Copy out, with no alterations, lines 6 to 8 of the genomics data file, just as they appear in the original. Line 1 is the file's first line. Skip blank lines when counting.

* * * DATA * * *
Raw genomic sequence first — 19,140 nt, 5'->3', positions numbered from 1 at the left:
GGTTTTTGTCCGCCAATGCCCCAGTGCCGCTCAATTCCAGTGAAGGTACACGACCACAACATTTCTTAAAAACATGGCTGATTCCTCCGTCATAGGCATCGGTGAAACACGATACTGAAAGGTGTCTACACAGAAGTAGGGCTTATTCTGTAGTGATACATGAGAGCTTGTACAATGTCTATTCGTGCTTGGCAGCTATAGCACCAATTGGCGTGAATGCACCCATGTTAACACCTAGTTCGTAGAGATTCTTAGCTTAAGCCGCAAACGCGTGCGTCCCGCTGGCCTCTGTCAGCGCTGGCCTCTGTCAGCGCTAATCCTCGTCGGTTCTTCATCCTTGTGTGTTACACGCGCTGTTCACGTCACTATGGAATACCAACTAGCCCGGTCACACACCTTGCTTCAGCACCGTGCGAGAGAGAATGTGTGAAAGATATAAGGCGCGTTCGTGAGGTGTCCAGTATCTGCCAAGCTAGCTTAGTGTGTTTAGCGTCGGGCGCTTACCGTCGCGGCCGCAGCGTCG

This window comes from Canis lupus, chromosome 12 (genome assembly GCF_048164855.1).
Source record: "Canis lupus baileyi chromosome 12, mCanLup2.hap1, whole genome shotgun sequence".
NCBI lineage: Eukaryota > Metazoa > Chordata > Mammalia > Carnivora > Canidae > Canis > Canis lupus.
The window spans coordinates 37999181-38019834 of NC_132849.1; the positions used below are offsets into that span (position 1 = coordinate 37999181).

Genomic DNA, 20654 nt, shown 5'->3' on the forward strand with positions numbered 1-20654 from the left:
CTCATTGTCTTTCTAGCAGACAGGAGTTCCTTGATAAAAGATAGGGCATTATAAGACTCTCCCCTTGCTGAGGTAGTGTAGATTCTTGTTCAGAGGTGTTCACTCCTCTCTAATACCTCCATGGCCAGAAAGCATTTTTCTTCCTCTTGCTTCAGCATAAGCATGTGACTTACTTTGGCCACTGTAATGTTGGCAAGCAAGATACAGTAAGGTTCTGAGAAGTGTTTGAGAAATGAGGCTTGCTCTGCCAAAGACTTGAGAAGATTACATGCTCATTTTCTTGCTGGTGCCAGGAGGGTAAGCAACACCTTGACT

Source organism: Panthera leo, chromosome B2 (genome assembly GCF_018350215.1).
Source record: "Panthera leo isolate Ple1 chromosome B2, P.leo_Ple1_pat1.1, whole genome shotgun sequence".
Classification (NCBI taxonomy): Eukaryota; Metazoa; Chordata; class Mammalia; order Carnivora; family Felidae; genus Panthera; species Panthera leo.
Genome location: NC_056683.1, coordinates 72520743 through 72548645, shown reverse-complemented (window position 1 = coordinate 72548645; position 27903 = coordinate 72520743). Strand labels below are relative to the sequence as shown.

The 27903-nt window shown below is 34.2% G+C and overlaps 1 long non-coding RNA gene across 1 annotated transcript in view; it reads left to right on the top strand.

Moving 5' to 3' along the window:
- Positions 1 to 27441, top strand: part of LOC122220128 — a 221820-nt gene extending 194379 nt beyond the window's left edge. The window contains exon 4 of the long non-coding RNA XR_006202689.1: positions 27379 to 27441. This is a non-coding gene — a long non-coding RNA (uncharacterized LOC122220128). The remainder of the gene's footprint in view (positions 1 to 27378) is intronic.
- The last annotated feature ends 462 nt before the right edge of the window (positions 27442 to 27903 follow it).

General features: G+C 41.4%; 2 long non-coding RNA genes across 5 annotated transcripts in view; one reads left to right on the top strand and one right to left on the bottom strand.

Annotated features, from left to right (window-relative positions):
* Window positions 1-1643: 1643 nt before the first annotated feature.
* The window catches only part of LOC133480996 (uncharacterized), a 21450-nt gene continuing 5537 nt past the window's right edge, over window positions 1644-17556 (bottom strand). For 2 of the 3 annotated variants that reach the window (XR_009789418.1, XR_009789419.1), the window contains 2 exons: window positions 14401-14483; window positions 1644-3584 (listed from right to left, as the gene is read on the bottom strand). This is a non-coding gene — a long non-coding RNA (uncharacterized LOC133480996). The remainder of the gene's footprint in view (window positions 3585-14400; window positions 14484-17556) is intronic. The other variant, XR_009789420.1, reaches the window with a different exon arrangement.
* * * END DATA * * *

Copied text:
The window spans coordinates 37999181-38019834 of NC_132849.1; the positions used below are offsets into that span (position 1 = coordinate 37999181).

Genomic DNA, 20654 nt, shown 5'->3' on the forward strand with positions numbered 1-20654 from the left:
CTCATTGTCTTTCTAGCAGACAGGAGTTCCTTGATAAAAGATAGGGCATTATAAGACTCTCCCCTTGCTGAGGTAGTGTAGATTCTTGTTCAGAGGTGTTCACTCCTCTCTAATACCTCCATGGCCAGAAAGCATTTTTCTTCCTCTTGCTTCAGCATAAGCATGTGACTTACTTTGGCCACTGTAATGTTGGCAAGCAAGATACAGTAAGGTTCTGAGAAGTGTTTGAGAAATGAGGCTTGCTCTGCCAAAGACTTGAGAAGATTACATGCTCATTTTCTTGCTGGTGCCAGGAGGGTAAGCAACACCTTGACT